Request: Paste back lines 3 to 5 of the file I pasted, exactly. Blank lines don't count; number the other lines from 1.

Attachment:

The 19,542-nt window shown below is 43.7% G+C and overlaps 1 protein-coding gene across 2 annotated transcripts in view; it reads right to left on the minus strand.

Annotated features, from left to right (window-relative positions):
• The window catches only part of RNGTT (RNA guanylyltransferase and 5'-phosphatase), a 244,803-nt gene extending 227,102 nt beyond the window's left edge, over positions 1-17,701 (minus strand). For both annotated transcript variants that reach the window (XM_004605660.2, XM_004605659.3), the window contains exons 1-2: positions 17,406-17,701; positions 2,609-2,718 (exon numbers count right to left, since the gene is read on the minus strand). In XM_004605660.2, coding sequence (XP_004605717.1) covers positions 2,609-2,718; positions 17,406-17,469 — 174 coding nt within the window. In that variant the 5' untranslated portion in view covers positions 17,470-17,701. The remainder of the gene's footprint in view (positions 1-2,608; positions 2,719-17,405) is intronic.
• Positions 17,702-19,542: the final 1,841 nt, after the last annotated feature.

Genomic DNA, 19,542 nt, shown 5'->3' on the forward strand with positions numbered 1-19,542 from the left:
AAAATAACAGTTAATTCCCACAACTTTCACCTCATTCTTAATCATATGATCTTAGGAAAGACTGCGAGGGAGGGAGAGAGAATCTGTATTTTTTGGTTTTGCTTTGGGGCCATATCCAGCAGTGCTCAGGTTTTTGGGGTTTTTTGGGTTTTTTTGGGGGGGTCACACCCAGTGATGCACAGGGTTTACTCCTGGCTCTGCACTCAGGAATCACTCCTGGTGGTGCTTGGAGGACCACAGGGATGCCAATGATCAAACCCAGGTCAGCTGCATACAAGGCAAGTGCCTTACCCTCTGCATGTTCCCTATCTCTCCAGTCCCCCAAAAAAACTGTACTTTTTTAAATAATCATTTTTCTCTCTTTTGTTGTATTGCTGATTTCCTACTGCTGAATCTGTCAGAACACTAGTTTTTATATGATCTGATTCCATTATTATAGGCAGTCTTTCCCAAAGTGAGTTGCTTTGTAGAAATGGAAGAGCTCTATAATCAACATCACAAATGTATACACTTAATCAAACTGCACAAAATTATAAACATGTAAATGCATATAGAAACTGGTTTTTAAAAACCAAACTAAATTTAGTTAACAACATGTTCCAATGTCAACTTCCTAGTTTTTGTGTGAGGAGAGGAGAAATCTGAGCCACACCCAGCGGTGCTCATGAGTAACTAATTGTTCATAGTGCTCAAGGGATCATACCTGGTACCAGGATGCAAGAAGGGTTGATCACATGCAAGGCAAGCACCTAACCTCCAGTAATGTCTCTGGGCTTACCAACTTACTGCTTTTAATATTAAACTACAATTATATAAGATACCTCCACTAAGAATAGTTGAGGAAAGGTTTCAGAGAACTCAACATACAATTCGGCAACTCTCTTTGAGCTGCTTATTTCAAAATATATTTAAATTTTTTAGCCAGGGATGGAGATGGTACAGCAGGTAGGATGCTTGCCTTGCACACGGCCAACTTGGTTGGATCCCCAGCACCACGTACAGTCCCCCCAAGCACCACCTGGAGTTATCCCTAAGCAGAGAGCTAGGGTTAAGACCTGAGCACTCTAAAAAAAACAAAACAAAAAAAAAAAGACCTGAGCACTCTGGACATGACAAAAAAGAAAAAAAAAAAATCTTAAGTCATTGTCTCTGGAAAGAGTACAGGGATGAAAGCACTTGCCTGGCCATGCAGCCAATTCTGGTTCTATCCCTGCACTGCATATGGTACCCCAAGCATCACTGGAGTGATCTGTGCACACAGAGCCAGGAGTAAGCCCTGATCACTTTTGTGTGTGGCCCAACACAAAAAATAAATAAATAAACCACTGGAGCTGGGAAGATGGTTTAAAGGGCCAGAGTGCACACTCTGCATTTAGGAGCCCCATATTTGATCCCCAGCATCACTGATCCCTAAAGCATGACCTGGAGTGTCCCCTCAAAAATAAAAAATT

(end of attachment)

• The window catches only part of RNGTT (RNA guanylyltransferase and 5'-phosphatase), a 244,803-nt gene extending 227,102 nt beyond the window's left edge, over positions 1-17,701 (minus strand). For both annotated transcript variants that reach the window (XM_004605660.2, XM_004605659.3), the window contains exons 1-2: positions 17,406-17,701; positions 2,609-2,718 (exon numbers count right to left, since the gene is read on the minus strand). In XM_004605660.2, coding sequence (XP_004605717.1) covers positions 2,609-2,718; positions 17,406-17,469 — 174 coding nt within the window. In that variant the 5' untranslated portion in view covers positions 17,470-17,701. The remainder of the gene's footprint in view (positions 1-2,608; positions 2,719-17,405) is intronic.
• Positions 17,702-19,542: the final 1,841 nt, after the last annotated feature.

Genomic DNA, 19,542 nt, shown 5'->3' on the forward strand with positions numbered 1-19,542 from the left: